Java Reference
In-Depth Information
The word “map” here is used in its functional sense: you take an input and you produce an output.
In this case, the mapping operation will take each element of the stream, apply a function to that stream
(“map the value”), and produce an output. This allows you to take a stream of one type and generate
a stream of a new type: for instance, you could take a stream of ids and generate a stream of objects
instantiated from a database call. Returning to our Library example, we could generate a stream of the
library's books, and we could easily map that onto a stream of genres. This is what that would look like:
Stream<Book.Genre> genres =
The map function presumes that you will be producing one output element for each input element.
If you may produce zero output elements or many output elements for each input element, you instead will
want to use the flatMap function. The flatMap function works the same way as the map function, except
instead of producing a single element, it produces a Stream of elements. For instance, assume that you had
a stream of file names, and you wanted to concatenate together all those file's contents. First, you could map
the strings into Path instances, and then use the Files.lines method, which takes in a Path instance and
produces a stream of its contents. You now have a map from a stream into a stream of streams: this is where
flatMap will flatten that down for you. The code to do this is given in Listing 3-11. This code is made slightly
more complicated by the checked exception that is thrown by the Files.lines method, but we will address
how to make this code nicer in chapter 7.
Listing 3-11. Creating a stream of all the lines from files given a list of file names via Stream.flatMap
Function<Path, Stream<String>> readLines = path -> {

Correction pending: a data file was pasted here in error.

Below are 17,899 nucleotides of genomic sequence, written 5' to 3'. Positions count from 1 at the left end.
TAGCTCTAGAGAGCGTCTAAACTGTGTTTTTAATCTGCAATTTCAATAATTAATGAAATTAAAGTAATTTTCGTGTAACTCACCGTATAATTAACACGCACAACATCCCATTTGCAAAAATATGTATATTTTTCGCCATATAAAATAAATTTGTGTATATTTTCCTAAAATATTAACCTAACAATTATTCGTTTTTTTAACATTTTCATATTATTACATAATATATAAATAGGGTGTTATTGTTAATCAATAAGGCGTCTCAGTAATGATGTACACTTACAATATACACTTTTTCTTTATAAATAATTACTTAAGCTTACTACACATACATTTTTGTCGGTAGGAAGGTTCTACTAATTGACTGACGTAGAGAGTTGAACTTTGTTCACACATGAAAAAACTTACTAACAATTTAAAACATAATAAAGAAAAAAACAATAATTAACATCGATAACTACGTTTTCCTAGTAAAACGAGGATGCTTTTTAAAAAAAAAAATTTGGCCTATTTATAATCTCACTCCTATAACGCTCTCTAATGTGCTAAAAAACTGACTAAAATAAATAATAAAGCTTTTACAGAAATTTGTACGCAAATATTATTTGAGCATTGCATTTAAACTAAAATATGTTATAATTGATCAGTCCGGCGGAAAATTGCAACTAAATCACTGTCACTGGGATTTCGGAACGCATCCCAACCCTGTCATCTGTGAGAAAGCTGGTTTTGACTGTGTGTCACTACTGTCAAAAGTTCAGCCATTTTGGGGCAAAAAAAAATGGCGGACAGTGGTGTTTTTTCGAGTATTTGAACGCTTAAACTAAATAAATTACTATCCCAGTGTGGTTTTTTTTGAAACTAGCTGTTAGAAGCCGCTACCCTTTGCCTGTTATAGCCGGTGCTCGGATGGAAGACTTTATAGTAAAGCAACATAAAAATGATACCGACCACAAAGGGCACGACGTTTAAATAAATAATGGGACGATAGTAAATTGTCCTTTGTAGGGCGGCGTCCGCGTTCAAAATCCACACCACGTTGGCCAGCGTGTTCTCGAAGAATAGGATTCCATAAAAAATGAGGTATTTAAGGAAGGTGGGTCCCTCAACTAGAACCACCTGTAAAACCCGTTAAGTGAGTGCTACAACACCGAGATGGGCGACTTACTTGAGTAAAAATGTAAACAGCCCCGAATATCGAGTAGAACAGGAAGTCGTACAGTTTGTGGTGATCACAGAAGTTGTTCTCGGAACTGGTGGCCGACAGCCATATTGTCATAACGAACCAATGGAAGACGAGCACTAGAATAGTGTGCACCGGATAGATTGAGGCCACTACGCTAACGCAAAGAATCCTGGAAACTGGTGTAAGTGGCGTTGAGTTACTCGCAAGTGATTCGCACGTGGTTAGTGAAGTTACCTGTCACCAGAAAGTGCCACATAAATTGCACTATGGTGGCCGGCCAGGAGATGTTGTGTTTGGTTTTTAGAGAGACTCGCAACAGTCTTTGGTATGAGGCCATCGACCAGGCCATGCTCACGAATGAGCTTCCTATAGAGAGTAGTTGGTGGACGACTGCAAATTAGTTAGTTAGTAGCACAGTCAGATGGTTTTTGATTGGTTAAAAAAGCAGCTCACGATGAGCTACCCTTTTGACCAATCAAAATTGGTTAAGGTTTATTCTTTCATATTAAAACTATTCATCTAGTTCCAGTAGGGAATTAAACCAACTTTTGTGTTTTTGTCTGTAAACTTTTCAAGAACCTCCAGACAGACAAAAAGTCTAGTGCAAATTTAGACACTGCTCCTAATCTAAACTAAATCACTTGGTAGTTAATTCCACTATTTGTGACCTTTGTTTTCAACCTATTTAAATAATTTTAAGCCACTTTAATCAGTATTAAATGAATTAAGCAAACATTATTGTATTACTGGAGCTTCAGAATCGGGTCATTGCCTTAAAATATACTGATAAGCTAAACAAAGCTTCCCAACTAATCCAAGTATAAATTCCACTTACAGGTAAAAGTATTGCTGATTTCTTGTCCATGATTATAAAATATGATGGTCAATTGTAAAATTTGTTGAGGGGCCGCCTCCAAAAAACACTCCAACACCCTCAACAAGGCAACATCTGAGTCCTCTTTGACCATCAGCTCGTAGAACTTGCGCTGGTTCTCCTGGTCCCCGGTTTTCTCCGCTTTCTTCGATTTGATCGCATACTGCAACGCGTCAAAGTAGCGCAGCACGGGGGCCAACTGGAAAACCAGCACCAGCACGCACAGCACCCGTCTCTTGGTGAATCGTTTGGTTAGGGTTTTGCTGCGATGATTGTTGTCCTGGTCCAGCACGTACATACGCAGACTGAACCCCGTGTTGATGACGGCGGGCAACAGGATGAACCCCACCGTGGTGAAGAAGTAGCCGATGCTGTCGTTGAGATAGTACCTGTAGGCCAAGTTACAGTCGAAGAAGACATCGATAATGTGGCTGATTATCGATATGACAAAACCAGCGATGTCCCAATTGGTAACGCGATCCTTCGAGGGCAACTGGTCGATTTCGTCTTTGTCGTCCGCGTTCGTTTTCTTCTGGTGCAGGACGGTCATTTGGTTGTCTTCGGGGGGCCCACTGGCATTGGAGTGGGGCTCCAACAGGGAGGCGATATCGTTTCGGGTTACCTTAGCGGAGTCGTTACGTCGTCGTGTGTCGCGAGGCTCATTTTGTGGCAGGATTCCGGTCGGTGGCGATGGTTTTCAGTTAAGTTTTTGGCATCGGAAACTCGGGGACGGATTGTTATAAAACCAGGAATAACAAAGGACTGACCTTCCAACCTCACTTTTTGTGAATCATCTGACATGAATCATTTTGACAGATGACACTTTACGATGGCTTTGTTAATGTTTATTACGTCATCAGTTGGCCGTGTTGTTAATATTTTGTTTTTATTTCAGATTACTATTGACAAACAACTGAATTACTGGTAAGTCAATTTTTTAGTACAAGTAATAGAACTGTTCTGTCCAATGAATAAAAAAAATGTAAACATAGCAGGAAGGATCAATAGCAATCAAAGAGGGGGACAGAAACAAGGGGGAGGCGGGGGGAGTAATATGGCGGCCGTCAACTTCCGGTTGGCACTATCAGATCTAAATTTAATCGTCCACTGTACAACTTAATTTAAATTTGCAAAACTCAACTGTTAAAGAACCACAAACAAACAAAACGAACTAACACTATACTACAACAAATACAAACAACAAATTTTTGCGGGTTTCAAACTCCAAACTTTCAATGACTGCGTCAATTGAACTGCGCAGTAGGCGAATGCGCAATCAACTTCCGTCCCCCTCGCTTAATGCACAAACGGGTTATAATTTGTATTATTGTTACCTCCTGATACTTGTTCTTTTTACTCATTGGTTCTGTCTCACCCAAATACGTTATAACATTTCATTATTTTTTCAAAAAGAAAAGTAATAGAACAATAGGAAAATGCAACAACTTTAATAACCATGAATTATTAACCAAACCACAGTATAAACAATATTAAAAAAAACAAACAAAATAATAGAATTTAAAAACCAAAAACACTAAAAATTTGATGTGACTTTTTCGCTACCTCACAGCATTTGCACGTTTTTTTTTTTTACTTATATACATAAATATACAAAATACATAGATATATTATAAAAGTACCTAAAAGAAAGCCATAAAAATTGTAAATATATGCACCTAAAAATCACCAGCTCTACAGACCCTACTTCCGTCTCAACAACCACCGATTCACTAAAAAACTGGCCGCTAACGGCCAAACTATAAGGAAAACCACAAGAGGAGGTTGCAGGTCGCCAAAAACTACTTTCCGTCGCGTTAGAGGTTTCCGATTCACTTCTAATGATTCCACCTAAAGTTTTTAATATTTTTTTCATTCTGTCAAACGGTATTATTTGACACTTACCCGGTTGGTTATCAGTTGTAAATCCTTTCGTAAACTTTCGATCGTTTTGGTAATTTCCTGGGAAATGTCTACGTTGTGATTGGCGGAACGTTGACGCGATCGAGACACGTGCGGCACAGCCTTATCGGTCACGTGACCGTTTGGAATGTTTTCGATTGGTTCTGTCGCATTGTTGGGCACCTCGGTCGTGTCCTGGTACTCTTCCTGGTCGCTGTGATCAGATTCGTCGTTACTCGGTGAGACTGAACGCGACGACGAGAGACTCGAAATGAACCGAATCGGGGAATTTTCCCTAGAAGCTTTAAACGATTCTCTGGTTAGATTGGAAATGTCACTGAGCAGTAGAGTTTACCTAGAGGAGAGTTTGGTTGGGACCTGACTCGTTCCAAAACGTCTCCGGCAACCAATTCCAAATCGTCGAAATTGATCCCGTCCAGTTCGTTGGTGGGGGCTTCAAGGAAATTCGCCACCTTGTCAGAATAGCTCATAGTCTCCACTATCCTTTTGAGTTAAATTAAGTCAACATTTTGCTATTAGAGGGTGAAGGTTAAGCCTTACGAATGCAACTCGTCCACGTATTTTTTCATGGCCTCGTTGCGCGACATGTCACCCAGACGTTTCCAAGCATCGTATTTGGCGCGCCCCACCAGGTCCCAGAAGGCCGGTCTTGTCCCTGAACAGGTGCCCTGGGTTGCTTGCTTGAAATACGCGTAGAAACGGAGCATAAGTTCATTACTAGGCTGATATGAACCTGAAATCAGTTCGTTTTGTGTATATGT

try {
return Files.lines(path);
} catch (IOException ioe) {
throw new RuntimeException("Error reading " + path, ioe);
Stream<String> lines = Stream.of("foo.txt", "bar.txt", "baz.txt")
The other common intermediary step is a filtering step. Filtering ensures that everything in the stream
satisfies some test, which allows you to sift out elements that you don't want. To filter, you pass a Predicate
into the Stream.filter method. Each element in the stream is put through the test. If the test returns true ,
the stream generates the element; if the test returns false , the stream silently discards the element. For our
Library class, we could get a stream of only technical books by passing Genre.TECHNICAL::equals as our
filtering Predicate. That would look like this:
Stream<Book> techBooks =
Note that the element type of the stream is not changed in filtering: we are not performing any kind of
transformation on the elements themselves, but simply deciding whether to retain or reject each stream
element. This is useful because you can add filters in the middle of processing to perform tests when you
have the appropriate types. For instance, we can extend the Listing 3-11 example to only read the content
from existing files by passing a filter; only paths for which Files.exists returns true will be retained. We
implement this in Listing 3-12. There, we create the Path instances first, then pass those transient instances
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